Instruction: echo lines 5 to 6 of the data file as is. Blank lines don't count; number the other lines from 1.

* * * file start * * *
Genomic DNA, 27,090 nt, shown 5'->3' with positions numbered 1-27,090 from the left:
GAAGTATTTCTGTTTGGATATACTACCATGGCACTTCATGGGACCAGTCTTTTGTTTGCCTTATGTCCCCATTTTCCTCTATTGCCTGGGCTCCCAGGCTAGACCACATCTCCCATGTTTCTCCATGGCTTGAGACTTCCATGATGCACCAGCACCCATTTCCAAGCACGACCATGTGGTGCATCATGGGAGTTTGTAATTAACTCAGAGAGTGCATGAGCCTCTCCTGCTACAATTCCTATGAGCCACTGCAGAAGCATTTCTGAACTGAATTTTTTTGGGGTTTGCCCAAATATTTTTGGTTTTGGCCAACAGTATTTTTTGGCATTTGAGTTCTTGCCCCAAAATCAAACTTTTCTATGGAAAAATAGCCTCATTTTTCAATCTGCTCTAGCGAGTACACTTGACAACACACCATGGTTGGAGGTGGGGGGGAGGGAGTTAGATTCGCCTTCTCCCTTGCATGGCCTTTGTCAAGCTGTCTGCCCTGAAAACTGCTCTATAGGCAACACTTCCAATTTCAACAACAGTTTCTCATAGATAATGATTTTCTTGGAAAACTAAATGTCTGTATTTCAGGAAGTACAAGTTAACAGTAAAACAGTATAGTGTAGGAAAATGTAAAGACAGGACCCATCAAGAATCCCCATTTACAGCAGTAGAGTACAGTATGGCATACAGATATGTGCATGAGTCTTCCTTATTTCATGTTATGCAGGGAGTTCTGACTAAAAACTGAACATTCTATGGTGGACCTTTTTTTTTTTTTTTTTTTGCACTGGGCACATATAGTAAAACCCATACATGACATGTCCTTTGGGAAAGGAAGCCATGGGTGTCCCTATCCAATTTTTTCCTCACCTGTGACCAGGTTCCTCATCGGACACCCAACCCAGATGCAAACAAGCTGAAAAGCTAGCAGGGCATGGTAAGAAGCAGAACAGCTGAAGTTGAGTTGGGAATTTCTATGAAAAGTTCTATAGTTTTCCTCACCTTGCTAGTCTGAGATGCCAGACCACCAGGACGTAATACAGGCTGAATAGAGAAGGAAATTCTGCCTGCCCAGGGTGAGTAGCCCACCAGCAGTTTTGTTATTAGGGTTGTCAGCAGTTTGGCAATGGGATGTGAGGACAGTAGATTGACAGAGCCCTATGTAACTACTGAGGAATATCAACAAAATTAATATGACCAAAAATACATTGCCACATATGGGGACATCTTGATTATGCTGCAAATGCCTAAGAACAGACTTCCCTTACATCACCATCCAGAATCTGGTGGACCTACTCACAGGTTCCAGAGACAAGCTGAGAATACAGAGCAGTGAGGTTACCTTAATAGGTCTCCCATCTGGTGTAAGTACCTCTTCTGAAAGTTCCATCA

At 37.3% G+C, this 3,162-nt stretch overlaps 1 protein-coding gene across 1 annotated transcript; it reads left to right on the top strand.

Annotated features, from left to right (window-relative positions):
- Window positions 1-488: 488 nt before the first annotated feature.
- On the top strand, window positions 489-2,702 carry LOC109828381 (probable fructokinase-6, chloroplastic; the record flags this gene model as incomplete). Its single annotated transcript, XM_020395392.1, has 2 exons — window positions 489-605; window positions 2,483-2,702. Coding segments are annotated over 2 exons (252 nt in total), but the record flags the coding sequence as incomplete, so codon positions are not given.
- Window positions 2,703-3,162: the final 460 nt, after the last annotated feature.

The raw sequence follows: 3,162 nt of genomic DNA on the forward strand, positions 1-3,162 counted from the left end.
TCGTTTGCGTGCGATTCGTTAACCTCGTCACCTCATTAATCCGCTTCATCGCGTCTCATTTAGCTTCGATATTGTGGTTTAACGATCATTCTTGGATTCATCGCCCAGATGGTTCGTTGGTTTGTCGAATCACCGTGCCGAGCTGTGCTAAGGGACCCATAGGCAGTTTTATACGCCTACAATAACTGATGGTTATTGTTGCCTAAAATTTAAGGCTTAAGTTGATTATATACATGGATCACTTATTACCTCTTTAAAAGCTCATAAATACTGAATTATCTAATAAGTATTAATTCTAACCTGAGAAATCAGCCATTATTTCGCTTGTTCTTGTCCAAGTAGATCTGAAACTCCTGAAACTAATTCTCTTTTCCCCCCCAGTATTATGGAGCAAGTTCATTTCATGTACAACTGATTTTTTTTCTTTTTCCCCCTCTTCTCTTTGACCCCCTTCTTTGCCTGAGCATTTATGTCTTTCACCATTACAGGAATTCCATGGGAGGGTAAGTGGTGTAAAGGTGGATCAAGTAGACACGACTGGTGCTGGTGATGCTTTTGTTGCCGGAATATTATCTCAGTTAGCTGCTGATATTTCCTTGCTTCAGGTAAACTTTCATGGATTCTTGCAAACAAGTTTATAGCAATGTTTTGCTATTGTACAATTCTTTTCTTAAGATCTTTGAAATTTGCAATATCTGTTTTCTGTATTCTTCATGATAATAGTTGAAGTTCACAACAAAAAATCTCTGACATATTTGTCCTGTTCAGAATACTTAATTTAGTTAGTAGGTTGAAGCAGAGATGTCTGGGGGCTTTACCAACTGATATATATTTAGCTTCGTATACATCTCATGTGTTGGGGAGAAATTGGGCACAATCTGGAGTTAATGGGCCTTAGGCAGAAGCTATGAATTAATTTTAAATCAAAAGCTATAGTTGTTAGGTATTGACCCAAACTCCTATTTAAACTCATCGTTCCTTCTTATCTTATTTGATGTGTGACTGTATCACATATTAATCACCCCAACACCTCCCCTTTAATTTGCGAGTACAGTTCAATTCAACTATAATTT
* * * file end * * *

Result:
- Window positions 1-488: 488 nt before the first annotated feature.
- On the top strand, window positions 489-2,702 carry LOC109828381 (probable fructokinase-6, chloroplastic; the record flags this gene model as incomplete). Its single annotated transcript, XM_020395392.1, has 2 exons — window positions 489-605; window positions 2,483-2,702. Coding segments are annotated over 2 exons (252 nt in total), but the record flags the coding sequence as incomplete, so codon positions are not given.